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How to Shift Left & Down in the Cloud

Marianna Noll

6 min read

Last updated on February 4th, 2023 at 2:48pm

We recently partnered with NASA Goddard Space Flight Center and EITR Technologies to deliver a webinar with the Cloud Security Alliance. In Shift Left and Shift Down in the Cloud, we covered examples of shifting left and shifting down in the cloud to improve and automate security.

Shift left describes the process and tactics that teams use to move security testing earlier in the development process. But shifting left isn't enough for security in the cloud because it leaves opportunities for automation on the table. And automation matters because it gives you the ability to scale in a cost- and time-effective manner. Shifting down happens when you put in place boundaries around operations in the cloud and then let team members get the work done. In this recap, get the highlights of the webinar, see examples of shift left and shift down, and discover free tools you can start using now.

Table Stakes: Shift-Left Security in the Cloud

As organizations move more workloads to the cloud, security is top of mind. Organizations want to enable teams to use the cloud to drive agility and innovation but have concerns about remaining secure and compliant in the process.

Shift left is a recognized tactic to improve your security posture. The goal is to find and prevent defects early in software development, thereby improving quality and preventing bad surprises later. For many teams, shifting left is the minimum entry requirement for secure cloud operations.

However, surveys continue to highlight that security is a top concern and data like the below from FireMon show that security automation is lacking.

graph of survey results regarding security automation

The poll that we ran at the start of the webinar confirms the above data.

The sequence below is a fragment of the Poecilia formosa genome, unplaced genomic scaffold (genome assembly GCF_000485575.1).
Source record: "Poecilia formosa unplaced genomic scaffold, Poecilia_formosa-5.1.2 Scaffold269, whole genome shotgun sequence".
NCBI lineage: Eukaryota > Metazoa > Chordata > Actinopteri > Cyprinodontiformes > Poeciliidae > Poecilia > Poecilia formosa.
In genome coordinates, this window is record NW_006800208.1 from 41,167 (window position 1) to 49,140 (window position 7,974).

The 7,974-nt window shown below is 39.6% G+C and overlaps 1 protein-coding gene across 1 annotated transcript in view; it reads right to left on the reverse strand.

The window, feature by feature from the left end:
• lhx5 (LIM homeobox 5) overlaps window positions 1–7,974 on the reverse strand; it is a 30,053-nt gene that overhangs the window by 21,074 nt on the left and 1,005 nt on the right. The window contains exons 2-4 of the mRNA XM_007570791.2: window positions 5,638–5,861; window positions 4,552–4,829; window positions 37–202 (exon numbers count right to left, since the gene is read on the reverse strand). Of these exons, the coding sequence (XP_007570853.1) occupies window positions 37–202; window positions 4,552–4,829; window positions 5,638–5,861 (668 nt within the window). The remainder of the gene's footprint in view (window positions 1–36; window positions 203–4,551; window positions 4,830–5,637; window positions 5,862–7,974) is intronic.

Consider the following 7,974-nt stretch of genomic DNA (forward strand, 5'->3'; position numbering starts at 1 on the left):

Security Automation Webinar Q&A


How would you assess your organization's maturity on automating security efforts in public IaaS cloud environments?


70% of respondents indicated they had some or no security automation.

Shift left remains an important component, but how can you introduce more automation into cloud security to achieve greater value?

What is Shift-Down Security in the Cloud?

We think shift-down security will increasingly become part of how many teams operate in the cloud.

Shift-down security occurs when you establish the boundaries developers can work within without hampering productivity and innovation. One example would be establishing baseline infrastructure for a cloud account vs training your team on this activity. In this example, you provide the boundaries and the baseline and users have autonomy to get the work done - with the assurance that the work to properly set up environments has been taken care of. The result is greater automation and ability to scale to get full value out of your cloud investments.

Our webinar panelists provided their experience on security automation, templatizing security to shift down, and using tools for security automation in the cloud.

Identifying Automation Opportunities

Nicholas Hughes, CEO at our partner EITR Technologies, focused on identifying and implementing automation opportunities to ensure security without labor-intensive efforts. He advocated for everything-as-code, including:

  • Infrastructure as Code: to include CloudFormation, Azure Deployment Templates / Blueprints, Terraform, Ansible, Idem, etc.
  • Configuration Management
  • Security/Compliance as Code

His tips for implementing security automation: